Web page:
Roman Battle Tactics

By: Lucas Fulle

  1. Early Roman Tactics
  2. Military Reform
  3. Battle of Alesia
  4. Works Cited




1) Early Roman Tactics:

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By 390 BC The Roman Empire’s military tactics were in dire need of major reform. The soldiers and armies of The Roman Empire were fighting their opponents with outdated tactics and suffered defeats and losses because of it. Although the tactics that were incorporated by the Roman armies were, at one point, successful in fighting against the Greek Phalanx, they soon proved to no longer be effective in combat. One such example is in The Battle of Allia, where the Romans were completely defeated by the hands of the Gallic tribes. Through-out the next fifty years the Romans continued to fight Gallic and Italian tribes with these outdated battle tactics. These battles would most-often end in either a defeat or substantial losses on for the Roman armies. In ancient times, The Romans would gather in herd-like formations and simply charge at the opposing factions army and would fight until either surrender or defeat. Sensing a need for change, Roman military commanders began to reorganize the forces and institute new and more effective battle tactics.



2) Military Reform:

Of the many things that changed in the Roman military, the first to be renovated was the structure of the roman armies as a whole. Instead of just traveling and fighting in a large pack, many new divisions and organizations of troops were used under Caesar. At the lower tier there was the Contubernium that contained 8 men, a Centuria consisting of 10 Contubernium units. Then there was the Cohorts which contained a total of 480 men or 6 Centuries. Normally the highest tier of organization was the famous Roman Legion, this unit was made up of 10 Cohorts for a grand total of 4800 fighting men, along-side support and auxiliary units.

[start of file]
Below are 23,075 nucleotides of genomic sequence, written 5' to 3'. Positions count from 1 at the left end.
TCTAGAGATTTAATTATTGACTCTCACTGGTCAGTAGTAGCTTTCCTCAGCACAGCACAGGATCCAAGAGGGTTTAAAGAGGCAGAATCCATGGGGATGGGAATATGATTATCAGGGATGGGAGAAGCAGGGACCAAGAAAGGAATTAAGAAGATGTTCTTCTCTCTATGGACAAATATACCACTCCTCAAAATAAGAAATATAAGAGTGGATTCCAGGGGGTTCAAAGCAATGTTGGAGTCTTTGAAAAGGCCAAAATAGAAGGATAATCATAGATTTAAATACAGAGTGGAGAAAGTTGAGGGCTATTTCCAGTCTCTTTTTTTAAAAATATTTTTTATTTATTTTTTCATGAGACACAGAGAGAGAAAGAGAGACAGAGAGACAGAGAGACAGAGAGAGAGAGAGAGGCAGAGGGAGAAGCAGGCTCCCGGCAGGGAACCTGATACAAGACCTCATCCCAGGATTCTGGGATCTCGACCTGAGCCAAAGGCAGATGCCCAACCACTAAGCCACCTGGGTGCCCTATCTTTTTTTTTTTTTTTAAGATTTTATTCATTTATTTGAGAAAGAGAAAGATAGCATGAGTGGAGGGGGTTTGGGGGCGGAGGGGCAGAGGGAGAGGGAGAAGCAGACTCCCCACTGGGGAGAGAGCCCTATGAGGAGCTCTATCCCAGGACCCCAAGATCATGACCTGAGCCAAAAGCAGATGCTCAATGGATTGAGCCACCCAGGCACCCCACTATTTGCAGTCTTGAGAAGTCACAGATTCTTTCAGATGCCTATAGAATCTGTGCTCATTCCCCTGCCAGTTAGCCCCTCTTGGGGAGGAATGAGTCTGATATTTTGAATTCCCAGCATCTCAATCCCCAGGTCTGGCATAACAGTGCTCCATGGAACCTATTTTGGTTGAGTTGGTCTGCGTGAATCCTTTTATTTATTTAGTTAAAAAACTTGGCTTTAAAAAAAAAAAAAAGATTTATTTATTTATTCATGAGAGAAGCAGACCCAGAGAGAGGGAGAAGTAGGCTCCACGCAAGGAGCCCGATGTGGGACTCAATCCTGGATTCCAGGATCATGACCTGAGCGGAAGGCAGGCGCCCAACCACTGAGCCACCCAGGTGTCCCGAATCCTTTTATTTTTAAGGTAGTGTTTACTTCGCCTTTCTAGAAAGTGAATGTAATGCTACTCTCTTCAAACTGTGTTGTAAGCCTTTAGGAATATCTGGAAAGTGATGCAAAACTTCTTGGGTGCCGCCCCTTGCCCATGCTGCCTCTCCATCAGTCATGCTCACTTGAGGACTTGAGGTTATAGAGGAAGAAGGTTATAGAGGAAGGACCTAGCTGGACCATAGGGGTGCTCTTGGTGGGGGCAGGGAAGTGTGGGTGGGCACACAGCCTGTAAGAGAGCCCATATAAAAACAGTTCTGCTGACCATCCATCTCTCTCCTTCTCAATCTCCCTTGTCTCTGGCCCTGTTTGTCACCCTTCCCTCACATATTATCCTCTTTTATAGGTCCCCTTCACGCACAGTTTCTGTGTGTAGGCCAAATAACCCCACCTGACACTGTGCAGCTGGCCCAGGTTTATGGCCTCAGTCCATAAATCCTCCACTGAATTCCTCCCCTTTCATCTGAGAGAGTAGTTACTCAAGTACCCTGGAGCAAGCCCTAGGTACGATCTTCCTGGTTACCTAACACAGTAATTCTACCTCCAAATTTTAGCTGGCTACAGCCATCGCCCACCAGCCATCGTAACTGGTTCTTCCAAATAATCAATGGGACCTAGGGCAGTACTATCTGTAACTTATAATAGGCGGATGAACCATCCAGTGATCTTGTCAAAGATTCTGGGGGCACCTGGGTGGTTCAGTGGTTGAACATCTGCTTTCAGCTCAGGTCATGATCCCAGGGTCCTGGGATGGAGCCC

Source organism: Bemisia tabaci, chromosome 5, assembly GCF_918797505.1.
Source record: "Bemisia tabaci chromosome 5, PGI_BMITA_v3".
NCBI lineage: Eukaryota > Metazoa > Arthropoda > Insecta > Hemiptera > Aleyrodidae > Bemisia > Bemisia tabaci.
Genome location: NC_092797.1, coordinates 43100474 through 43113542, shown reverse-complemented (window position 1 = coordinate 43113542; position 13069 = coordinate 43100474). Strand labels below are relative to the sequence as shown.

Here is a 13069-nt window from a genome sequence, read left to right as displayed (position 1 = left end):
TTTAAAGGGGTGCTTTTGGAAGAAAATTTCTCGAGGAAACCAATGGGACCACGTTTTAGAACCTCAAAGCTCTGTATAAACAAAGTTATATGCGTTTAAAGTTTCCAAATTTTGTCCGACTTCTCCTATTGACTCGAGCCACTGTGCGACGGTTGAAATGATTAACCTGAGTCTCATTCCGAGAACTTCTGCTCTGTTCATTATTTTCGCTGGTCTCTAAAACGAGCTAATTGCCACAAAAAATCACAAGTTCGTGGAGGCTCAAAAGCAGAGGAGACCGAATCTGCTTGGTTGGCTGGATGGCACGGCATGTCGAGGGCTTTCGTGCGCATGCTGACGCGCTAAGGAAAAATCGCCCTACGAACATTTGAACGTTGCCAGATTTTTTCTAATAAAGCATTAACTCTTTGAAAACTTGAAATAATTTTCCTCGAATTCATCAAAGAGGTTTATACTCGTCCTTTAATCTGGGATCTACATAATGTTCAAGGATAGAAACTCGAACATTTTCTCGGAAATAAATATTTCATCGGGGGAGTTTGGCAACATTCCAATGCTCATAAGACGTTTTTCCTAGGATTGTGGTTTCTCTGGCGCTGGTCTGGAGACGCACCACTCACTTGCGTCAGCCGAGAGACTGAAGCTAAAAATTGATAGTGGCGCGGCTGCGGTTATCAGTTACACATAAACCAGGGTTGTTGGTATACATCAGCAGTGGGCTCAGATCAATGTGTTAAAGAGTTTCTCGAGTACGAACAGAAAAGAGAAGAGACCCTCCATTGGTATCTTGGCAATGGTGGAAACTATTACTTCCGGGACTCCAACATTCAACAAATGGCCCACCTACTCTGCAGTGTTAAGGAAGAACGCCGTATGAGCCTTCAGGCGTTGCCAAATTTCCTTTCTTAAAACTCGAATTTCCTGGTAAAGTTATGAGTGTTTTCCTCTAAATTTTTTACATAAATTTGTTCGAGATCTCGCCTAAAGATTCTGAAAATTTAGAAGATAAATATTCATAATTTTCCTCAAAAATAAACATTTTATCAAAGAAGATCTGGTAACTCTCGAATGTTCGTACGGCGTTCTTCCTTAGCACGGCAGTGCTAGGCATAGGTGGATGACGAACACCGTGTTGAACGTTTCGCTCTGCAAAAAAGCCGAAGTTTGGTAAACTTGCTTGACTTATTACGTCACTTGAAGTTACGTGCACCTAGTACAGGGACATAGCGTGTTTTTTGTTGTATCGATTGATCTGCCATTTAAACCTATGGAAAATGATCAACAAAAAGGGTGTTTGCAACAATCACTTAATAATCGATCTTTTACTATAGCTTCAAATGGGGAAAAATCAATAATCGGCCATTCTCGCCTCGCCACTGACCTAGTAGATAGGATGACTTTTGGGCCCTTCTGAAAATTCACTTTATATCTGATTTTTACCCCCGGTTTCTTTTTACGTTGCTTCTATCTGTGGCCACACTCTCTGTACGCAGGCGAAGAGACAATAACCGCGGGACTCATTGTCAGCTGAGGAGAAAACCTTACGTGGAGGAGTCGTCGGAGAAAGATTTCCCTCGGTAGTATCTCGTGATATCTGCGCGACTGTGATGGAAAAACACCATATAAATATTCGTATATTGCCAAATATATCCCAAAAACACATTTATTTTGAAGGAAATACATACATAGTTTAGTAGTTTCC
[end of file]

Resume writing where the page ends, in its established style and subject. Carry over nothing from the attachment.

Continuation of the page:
The next issue that was innovated and used by the first dictator of Rome, Caesar, was the actual tactics that the legions would use in combat. Some famous deployments are shown below:
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In these battle formations, the troops in the blocks would be deployed into battle via triple-line system. What this means is that the roman forces would form 3 line of infantry; one behind another, this allowed for the soldiers to take a break or to start a retreat in desperate times.



3) The Battle of Alesia:

The Battle of Alesiawas one of the famous battles in which Caesar won during his campaign in Gaul and took place from September to October in 52 BC. The Battle of Alesia is a terrific example of the effective use of Roman military tactics in battle and combat. In this battle Julius Caesar and his 12 legions, with approximately 60,000 troops, laid siege to Alesia, which was under the control of Vercingetorix and his 80,000 men. Caesar fought the Gauls until his army lost a battle against Vercingetorix. From there the Gallic leader decided to avoid another battle with Caesar and retreated to the city of Alesia, then after Caesar rejected an invasion, began to siege the city. The Romans built walls and fortifications to prevent attacks from within the city and from relief forces. In late September of Commius lead a relief army to launch an attack on Caesar’s outer walls while Vercingetorix attacked his inner walls; both proved ineffective and failed. The Battle was over when the Gallic leaders surrendered to The Roman Empire.
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4) Works Cited:

http://militaryhistory.about.com/od/battleswarsto1000/p/alesia.htm
http://www.wellplacedpottery.org/alec/literature/caesar.html
http://romanmilitary.net/strategy/legform
http://militaryhistory.about.com/od/battleswarsto1000/p/alesia.htm
http://www.roman-empire.net/republic/caesar.html
http://www.roman-empire.net/army/tactics.html